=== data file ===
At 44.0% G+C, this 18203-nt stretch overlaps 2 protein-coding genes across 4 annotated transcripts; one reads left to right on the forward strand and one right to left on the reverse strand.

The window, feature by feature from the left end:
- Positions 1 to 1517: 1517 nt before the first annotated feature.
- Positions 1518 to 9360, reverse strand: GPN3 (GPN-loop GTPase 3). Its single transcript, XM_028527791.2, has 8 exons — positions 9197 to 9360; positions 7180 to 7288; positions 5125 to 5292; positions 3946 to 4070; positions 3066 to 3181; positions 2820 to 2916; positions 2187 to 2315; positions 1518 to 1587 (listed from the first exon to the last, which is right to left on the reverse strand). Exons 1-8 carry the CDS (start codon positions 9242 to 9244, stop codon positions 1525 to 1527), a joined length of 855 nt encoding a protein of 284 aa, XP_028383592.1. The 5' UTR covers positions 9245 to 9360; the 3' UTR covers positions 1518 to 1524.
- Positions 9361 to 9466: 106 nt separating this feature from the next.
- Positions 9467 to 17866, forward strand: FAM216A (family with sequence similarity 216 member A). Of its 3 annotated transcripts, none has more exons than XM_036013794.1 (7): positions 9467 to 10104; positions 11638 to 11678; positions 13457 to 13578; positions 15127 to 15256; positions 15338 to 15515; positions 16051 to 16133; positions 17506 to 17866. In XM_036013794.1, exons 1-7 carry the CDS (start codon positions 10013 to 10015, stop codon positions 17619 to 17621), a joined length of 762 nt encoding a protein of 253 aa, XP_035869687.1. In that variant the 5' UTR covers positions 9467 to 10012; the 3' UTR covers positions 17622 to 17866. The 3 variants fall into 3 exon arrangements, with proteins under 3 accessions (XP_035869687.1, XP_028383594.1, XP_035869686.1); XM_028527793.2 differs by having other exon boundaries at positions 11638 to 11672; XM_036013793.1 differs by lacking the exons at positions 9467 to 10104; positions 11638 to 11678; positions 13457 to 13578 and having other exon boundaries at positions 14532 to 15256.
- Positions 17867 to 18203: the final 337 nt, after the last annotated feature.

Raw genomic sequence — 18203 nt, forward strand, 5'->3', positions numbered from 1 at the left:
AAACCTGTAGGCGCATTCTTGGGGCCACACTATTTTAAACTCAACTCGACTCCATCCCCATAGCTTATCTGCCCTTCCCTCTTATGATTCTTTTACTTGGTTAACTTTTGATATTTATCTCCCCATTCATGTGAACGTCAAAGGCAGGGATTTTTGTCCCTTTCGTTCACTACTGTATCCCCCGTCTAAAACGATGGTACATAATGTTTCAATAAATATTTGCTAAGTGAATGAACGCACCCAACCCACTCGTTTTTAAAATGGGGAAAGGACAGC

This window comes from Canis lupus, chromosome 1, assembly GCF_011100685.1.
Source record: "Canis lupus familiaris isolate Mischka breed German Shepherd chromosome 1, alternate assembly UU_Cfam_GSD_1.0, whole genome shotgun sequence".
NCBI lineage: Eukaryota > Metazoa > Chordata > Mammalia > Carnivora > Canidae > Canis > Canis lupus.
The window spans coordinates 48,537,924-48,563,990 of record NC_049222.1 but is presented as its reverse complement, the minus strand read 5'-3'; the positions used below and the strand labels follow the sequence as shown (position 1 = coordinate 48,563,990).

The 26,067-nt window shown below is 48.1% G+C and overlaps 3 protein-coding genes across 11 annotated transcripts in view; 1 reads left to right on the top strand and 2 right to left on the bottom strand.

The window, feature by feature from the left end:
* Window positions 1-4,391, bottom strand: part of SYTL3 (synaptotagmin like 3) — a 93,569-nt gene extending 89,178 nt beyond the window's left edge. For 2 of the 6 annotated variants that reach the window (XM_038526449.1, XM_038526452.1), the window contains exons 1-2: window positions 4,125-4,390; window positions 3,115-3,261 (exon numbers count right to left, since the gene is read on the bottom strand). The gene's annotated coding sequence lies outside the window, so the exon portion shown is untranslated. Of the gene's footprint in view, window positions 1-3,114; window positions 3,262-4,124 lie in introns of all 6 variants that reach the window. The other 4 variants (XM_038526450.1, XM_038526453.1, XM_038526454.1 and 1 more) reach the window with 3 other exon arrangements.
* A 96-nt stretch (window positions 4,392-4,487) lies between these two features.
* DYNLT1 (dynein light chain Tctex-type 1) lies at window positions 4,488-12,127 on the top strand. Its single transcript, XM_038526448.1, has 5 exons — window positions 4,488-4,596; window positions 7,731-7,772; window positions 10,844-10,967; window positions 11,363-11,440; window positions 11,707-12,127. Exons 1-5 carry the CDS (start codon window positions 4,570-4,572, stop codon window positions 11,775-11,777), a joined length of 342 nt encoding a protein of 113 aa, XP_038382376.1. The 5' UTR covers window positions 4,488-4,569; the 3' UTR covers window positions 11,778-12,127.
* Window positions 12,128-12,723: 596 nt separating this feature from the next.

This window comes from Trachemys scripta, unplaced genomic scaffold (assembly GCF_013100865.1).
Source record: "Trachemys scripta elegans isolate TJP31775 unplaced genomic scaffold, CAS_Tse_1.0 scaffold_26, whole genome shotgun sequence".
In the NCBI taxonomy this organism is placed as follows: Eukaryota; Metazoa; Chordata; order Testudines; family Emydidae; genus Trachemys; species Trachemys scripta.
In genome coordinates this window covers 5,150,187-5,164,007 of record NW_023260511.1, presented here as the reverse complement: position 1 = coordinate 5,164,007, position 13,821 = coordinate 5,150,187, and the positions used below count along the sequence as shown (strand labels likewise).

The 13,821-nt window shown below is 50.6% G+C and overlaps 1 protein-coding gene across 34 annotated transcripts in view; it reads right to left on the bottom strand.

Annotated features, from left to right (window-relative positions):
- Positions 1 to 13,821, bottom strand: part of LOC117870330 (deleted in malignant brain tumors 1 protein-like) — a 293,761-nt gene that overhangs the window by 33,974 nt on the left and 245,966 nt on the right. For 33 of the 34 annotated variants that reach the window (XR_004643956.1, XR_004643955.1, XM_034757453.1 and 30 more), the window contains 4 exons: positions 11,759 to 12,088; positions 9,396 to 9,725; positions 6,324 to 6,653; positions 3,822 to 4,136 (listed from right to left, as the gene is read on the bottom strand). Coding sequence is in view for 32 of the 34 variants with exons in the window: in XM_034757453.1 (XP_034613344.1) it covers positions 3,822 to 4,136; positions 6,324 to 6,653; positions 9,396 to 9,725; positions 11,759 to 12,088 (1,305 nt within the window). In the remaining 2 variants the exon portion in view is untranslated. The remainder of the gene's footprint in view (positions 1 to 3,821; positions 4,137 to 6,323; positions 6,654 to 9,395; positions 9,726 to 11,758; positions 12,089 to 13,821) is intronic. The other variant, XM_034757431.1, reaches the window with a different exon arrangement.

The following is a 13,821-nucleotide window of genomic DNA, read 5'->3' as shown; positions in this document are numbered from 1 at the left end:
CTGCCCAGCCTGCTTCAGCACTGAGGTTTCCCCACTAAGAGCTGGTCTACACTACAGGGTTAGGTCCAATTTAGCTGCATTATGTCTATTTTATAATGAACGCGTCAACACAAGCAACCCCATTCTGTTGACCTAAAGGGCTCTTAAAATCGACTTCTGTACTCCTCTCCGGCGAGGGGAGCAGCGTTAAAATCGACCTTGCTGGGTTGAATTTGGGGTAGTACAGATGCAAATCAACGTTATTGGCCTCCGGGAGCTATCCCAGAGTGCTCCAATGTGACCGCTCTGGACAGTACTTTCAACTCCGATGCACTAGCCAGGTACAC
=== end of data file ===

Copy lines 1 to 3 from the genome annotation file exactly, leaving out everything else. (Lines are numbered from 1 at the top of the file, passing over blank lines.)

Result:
At 44.0% G+C, this 18203-nt stretch overlaps 2 protein-coding genes across 4 annotated transcripts; one reads left to right on the forward strand and one right to left on the reverse strand.

The window, feature by feature from the left end:
- Positions 1 to 1517: 1517 nt before the first annotated feature.